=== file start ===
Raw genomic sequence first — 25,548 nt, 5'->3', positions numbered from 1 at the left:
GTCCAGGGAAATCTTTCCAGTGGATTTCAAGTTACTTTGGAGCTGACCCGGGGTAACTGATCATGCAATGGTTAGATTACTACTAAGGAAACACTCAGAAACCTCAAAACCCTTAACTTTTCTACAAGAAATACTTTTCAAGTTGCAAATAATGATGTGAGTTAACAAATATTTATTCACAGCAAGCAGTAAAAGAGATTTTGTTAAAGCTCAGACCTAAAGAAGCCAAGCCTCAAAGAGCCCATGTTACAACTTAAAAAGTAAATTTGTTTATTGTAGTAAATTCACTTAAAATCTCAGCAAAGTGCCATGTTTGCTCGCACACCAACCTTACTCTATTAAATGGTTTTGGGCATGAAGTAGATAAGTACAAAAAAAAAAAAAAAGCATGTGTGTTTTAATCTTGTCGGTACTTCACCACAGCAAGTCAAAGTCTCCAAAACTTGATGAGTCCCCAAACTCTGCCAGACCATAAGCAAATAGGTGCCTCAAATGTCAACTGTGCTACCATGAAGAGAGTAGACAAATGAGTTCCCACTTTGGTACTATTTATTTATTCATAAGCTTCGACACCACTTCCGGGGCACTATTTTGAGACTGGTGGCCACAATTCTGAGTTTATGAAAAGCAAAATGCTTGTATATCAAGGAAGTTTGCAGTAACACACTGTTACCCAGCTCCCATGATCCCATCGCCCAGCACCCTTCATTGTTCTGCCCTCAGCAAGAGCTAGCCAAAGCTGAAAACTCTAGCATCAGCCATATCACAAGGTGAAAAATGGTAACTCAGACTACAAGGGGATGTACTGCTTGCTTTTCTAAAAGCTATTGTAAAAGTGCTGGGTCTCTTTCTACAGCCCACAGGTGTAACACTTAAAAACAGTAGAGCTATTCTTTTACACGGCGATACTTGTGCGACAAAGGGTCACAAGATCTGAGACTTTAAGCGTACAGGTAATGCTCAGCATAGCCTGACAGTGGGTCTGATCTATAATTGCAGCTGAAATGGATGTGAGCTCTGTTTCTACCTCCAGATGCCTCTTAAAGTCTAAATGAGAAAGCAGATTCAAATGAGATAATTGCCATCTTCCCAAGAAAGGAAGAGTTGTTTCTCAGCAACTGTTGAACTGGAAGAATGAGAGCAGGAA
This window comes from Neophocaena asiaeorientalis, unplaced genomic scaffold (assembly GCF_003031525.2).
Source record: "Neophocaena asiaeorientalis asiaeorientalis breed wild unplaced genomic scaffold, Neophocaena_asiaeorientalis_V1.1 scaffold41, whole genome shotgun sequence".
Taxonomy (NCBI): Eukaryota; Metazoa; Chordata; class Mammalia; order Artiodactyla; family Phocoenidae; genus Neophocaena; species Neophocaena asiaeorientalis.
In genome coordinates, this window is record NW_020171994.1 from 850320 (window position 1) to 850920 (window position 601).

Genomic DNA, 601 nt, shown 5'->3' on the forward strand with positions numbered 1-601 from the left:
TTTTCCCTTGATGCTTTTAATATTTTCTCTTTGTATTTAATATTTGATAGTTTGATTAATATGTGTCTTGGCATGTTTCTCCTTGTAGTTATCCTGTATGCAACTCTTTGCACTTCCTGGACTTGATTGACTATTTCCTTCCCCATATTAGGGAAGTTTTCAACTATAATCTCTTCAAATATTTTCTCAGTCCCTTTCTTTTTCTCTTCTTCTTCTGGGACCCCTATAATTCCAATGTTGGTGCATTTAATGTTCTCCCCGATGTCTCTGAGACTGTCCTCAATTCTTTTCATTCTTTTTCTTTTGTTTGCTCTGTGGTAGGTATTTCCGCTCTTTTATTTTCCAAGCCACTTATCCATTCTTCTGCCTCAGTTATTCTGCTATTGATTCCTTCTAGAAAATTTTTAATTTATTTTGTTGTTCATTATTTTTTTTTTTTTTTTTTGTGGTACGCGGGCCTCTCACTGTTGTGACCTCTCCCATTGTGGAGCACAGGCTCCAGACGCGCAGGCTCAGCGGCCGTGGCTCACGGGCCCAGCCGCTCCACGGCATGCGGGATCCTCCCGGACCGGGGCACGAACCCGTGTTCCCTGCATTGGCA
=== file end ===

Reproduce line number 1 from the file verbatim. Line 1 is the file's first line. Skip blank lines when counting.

Raw genomic sequence first — 25,548 nt, 5'->3', positions numbered from 1 at the left: